I’ve become a better pastor thanks to Facebook. I joined the social networking site a while ago, but never used it for some time. Therefore, I had few friends or followers on social media, and I had little interaction with the community which was often restricted to Sunday church. But then, I became an avid user (my friend Jae Hess claims I need an intervention, but so far I’ve managed to avoid anything so extreme). Now, I understand that social media stars need more engagement for themselves, and may therefore have to go searching for the best place to buy Facebook likes. While I don’t share the same inclination, I have, nevertheless, become more aware of the positive impact of social networking on me as a pastor. This is what I have noticed :
- Facebook helps me connect with more people in the church. One Sunday, I was able to greet someone with a followup to a statement they had made on Facebook! We enjoyed a short conversation and a laugh that might not have otherwise gone beyond “good morning”. And it allows me to make connections with people at their convenience, without intruding into a busy schedule or hectic home.
- I send daily birthday greetings to members of my flock who are on Facebook. It only takes a few seconds, but it’s such a blessing to have that brief connection. I can’t help but believe it means something to send those greetings.
- I’m in the loop. Through Facebook, I’ve been much better informed about the lives of my brothers and sisters: who’s on vacation, who’s having surgery, who’s having a bad day, and so on.
- I pray via Facebook. I have had multiple opportunities to include a short prayer for a member of the church, and I’ve linked my daily prayer blog to my profile page, so my church family can gain a sense of what I’m praying each day.
- It makes me “normal.” As normal as a pastor can be, that is. People can see on Facebook if I share an interest of theirs, or keep up with the semi-normal pursuits of my daily life.
- It extends my example when I mention that I’m on a date night with my wife, or “sabbathing,” or “complaining before bedtiming,” for example.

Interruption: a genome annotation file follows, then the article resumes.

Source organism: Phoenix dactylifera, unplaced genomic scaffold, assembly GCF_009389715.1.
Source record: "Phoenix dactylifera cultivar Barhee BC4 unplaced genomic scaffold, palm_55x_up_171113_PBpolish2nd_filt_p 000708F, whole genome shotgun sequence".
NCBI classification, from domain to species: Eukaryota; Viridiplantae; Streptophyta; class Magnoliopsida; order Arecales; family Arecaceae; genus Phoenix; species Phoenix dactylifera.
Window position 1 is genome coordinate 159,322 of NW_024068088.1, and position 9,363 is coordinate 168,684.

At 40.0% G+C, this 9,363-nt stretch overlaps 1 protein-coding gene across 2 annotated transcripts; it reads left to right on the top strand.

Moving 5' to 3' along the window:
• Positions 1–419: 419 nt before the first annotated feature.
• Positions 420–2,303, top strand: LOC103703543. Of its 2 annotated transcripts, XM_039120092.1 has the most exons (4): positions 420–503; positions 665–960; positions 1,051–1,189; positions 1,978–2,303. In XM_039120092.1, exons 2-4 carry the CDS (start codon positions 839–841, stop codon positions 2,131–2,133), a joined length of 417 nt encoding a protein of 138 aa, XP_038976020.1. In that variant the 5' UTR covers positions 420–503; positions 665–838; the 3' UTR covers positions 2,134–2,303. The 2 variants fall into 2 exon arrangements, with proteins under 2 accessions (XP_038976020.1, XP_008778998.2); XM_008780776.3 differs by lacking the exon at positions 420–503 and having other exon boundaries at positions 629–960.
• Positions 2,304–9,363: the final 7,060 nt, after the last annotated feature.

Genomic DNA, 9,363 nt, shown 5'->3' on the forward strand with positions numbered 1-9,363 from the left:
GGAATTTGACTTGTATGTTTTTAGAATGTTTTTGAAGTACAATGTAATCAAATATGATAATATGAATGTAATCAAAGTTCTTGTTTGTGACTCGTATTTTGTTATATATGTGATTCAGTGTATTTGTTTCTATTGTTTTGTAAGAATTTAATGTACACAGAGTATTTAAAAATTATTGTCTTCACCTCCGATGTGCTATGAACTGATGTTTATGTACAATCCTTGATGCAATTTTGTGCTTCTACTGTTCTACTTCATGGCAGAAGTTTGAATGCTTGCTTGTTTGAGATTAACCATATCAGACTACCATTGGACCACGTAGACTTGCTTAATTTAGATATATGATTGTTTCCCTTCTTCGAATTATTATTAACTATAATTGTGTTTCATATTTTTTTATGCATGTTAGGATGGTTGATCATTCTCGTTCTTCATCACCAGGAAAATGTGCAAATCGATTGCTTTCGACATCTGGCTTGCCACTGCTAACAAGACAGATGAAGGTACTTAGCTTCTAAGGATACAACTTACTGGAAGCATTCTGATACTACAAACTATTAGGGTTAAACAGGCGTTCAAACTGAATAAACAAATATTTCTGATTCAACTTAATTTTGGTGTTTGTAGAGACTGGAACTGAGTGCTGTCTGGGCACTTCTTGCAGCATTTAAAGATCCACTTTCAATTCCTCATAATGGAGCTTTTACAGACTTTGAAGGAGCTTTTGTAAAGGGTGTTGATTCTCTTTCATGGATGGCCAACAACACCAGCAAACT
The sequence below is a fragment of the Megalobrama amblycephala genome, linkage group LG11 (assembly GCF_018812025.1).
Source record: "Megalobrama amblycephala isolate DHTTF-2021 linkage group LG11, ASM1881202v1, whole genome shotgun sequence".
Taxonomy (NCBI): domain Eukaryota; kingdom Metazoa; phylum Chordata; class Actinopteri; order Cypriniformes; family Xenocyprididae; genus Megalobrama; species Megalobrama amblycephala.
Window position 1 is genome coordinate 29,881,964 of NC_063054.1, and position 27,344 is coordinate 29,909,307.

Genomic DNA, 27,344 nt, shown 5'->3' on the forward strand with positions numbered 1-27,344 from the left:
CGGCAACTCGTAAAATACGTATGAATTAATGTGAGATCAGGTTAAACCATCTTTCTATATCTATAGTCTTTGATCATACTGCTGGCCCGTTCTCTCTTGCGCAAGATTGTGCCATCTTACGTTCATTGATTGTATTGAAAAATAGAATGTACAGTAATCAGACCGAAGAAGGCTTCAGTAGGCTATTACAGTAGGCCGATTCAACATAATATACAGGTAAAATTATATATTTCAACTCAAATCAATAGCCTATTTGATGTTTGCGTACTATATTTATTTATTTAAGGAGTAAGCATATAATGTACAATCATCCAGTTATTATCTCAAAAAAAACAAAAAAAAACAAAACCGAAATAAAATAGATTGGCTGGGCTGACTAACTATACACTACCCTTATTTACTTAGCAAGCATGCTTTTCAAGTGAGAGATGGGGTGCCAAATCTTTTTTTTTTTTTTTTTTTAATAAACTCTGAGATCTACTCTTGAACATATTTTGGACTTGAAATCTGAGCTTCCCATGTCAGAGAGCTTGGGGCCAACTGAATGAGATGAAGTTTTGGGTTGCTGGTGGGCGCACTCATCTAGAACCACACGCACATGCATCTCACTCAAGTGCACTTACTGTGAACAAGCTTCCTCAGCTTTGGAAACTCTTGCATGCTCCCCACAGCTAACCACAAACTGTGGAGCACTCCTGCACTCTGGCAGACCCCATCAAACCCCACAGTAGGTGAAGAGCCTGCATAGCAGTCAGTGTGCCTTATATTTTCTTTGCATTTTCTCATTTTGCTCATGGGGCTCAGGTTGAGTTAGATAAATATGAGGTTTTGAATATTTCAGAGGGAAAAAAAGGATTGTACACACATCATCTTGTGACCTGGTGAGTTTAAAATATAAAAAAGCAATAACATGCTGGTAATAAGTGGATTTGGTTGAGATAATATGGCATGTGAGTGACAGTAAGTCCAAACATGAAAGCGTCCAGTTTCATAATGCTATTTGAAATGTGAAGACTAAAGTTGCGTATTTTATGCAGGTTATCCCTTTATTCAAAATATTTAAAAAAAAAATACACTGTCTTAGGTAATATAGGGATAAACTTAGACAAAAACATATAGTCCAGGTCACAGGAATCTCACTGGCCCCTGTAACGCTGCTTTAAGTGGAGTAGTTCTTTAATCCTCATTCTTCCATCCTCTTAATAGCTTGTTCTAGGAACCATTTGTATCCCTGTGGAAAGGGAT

- It helps me learn names. I have actually studied photos of people in the church whom I’ve “friended” on Facebook to try to improve my recollection when I see them at church. And we got a program tab with a newcomer’s contact info on it, and I wasn’t sure of the last name…until that person asked me to “friend” her on Facebook!
- It has increased my photo library of church things. For example, after a child dedication on Sunday, a friend posted photos of her child’s dedication and “tagged” me in the picture. I copied those photos to my own files.
- Facebook gets the word out. When my church got a donation of brand new white boards, we installed those we needed and had one left over. I saw a ministry friend’s update on Facebook saying he was shopping for a white board. I sent him a message and a few days later he had a brand new board at no cost.
- It encourages me and invites prayer for me. A while back, I was having a really crummy day, and said so in my update. Within minutes, a bunch of friends assured me they loved me and were praying for me. For a guy whose tendency is to suffer alone, that’s a huge benefit.
- It makes me laugh. With all the stresses that come with public ministry, having an occasional friend poke fun at me-or me at them-makes the load a little lighter.
- It makes me look cooler than I really am. At least, cooler than pastors who aren’t on Facebook, right?
I’m sure I’m forgetting or overlooking a few more ministry advantages to Facebook. Feel free to add your own in the comments. And, by the way, it’s not as time-consuming as most people think. I keep my Facebook page open in the background and check it a few times a day, max. Honestly. Seriously. No, really. No kidding. I’m being straight with you. Oops, just got a message on Facebook. Gotta go.